Canada biz pushes Europe open skies pact

An informal coalition of groups representing the business, tourism and airports sectors today joined together in a united call on the federal government to seek an Open Skies agreement with Europe when it meets with European negotiators in Brussels starting today.

“This agreement has tremendous potential for the Canadian economy,” said Canadian Chamber of Commerce President and CEO Perrin Beatty.

“Building on the strengths of our transportation system by strategically implementing Canada’s Blue Sky international air policy, greatly benefits both Canadian companies and Canadians.”

“Giving travellers more options for getting to Canada will improve our competitiveness as a destination in an increasingly global tourism marketplace,” according to TIAC President and CEO Randy Williams. “An Open Skies agreement with the EU, Canada’s second largest tourism market, makes good economic sense.”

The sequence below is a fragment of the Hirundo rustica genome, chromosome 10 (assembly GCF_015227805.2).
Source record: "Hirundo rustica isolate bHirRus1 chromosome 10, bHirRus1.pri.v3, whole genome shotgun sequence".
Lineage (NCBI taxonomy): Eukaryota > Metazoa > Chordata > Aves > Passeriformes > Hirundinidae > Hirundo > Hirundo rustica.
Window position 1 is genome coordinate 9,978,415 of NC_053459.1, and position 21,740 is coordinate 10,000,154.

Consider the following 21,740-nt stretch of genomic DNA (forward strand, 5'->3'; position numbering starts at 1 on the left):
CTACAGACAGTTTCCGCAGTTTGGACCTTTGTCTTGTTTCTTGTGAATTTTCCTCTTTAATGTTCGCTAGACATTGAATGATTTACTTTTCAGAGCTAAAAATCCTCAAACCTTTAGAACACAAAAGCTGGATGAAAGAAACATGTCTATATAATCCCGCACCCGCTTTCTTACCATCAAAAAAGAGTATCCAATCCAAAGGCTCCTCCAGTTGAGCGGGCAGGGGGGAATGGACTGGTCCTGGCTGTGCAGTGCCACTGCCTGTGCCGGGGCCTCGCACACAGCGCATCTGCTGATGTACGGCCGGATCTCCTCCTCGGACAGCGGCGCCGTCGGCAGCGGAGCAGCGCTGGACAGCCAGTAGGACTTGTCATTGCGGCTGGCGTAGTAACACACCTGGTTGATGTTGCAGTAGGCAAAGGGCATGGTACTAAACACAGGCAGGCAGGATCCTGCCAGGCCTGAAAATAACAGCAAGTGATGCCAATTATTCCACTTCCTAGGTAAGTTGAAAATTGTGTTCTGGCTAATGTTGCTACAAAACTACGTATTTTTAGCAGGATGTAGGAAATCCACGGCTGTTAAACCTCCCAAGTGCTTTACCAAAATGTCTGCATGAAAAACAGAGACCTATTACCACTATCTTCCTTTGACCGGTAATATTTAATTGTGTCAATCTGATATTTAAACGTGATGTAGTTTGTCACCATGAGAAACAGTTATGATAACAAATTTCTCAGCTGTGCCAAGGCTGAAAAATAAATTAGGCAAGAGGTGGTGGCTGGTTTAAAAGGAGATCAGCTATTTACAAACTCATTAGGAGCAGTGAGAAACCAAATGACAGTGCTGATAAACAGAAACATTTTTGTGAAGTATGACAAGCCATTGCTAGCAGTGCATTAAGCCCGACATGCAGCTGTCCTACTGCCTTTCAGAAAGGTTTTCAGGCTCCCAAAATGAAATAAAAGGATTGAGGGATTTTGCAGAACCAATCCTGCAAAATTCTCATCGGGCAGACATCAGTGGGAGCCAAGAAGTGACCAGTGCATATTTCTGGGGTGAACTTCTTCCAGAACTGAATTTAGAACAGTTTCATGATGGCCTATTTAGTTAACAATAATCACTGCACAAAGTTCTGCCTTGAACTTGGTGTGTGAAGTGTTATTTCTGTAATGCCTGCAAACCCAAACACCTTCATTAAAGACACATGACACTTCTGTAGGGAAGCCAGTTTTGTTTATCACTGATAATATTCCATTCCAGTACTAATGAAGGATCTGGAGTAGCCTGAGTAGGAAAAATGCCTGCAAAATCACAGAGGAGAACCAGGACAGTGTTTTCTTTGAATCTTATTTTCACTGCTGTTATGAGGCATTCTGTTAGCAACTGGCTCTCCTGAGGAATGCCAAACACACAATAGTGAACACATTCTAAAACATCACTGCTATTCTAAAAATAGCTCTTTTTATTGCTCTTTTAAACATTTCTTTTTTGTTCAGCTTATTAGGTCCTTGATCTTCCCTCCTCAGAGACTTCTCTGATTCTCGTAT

“Canada’s airports are gateways to the communities they serve and see tremendous potential for increased trade and tourism from an Open Skies regime,” said Canadian Airports Council President and CEO Jim Facette.


At issue is a new air services agreement regulating commercial air traffic between the European Union and Canada. An Open Skies regime between Canada and the EU would replace individual bilateral agreements between Canada and 17 individual members of the 27-member EU, which is Canada’s second biggest trading partner and source of tourists.

An Open Skies agreement would allow any Canadian or European carrier to operate between any points in the two markets. It would not allow domestic service by a foreign carrier (known as cabotage) but would eliminate restrictions on capacity, frequency and pricing.

According to a study launched by the European Commission, the number of passengers between the EU and Canada would increase from eight million now to 14 million by 2011. In addition, the EC estimates that an Open Aviation Area would generate consumer benefits of at least $110 million through lower fares and could create 3,700 jobs in the first year.